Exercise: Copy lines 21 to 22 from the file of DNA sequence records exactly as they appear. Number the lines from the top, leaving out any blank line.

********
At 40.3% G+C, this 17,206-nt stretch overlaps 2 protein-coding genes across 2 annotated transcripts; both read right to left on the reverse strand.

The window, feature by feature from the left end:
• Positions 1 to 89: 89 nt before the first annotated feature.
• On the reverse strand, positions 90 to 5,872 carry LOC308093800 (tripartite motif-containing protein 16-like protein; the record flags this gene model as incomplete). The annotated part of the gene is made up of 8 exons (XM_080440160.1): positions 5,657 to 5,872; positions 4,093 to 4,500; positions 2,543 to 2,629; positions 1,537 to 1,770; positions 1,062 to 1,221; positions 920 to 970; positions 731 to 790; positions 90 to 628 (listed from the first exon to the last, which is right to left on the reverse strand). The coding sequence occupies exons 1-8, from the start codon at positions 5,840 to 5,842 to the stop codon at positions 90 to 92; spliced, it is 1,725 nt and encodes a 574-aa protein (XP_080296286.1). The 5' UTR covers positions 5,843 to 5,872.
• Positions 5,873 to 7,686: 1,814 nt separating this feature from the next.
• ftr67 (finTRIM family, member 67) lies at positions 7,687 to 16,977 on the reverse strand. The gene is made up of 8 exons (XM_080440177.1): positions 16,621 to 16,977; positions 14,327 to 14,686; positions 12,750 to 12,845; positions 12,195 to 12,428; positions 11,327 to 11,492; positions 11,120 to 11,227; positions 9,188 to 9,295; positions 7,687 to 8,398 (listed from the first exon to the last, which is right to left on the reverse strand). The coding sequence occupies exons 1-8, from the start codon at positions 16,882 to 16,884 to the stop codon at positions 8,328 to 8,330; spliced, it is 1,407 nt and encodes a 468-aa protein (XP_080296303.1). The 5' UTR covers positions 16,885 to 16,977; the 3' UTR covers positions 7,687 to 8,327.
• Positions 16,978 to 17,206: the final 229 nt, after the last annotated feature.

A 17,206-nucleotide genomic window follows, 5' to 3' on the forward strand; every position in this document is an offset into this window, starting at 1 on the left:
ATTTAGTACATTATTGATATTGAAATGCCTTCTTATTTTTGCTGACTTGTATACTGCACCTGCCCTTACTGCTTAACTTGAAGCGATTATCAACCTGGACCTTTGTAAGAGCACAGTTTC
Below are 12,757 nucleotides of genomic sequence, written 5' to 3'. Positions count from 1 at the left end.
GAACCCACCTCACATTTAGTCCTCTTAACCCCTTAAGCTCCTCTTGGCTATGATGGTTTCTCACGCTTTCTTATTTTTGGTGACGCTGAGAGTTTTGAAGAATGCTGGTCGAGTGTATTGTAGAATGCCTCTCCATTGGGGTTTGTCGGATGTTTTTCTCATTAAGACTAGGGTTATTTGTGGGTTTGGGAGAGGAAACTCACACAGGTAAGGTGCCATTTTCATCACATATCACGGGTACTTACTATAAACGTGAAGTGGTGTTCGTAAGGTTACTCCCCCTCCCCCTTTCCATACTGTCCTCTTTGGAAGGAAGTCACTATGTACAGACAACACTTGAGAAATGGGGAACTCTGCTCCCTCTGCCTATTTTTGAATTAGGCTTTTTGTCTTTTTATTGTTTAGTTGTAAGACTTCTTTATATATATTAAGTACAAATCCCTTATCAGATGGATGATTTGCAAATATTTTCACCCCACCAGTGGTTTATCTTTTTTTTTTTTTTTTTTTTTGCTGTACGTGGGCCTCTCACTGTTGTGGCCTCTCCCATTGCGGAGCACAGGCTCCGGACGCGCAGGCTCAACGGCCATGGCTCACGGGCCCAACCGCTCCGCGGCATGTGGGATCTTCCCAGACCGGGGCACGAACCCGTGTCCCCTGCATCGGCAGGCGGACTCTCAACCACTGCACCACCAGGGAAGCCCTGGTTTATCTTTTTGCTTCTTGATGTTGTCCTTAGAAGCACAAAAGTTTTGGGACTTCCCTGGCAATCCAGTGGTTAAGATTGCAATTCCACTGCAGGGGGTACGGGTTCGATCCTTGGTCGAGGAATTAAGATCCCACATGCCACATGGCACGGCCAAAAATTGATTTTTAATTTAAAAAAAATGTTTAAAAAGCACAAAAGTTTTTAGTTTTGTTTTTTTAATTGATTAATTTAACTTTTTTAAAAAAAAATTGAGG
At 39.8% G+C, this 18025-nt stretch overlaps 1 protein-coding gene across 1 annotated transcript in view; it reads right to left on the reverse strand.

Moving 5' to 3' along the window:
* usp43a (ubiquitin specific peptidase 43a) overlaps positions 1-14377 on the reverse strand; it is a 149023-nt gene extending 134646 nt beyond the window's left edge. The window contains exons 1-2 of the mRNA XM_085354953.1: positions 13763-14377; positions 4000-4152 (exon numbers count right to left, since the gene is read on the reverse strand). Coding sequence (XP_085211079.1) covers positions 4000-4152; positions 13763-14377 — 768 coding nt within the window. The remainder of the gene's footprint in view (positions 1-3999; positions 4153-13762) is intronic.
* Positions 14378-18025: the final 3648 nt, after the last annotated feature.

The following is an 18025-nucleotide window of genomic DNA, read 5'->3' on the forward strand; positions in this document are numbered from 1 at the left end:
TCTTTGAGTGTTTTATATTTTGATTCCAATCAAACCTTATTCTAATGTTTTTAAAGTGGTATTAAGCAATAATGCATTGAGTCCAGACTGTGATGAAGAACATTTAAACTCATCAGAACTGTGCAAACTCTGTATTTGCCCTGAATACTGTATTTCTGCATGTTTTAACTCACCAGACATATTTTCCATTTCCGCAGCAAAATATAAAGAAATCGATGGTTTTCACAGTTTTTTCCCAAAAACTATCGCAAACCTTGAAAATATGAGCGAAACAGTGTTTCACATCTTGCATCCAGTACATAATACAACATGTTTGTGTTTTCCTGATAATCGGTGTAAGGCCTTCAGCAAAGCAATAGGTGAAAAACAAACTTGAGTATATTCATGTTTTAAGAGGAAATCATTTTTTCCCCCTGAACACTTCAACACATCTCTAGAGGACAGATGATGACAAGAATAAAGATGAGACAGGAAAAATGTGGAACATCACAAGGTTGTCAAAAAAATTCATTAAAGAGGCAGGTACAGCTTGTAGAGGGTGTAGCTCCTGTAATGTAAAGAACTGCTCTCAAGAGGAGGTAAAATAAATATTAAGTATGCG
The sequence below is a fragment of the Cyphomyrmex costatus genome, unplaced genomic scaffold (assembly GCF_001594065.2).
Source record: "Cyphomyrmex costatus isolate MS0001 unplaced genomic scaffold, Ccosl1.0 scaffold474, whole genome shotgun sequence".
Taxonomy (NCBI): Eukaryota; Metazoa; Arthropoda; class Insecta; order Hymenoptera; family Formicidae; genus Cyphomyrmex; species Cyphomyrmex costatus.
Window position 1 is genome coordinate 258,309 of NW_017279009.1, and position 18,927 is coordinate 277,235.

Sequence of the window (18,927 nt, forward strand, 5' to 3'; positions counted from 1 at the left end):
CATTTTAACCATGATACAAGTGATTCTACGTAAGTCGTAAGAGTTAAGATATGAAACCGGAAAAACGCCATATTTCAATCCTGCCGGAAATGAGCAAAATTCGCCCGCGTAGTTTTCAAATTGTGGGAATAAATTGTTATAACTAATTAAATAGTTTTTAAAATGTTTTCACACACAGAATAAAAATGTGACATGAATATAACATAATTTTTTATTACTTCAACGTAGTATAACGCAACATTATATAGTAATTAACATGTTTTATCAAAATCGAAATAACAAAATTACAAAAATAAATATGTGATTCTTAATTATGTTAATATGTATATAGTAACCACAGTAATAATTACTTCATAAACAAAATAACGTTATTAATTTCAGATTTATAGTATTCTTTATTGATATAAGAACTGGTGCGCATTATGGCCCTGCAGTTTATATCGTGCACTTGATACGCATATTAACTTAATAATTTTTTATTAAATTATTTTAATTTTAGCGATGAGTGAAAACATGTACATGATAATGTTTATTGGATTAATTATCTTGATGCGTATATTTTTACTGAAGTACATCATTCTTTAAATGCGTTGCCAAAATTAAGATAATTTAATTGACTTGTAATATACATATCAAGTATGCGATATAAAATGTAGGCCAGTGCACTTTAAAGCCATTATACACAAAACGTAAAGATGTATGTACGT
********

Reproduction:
Window position 1 is genome coordinate 258,309 of NW_017279009.1, and position 18,927 is coordinate 277,235.

Sequence of the window (18,927 nt, forward strand, 5' to 3'; positions counted from 1 at the left end):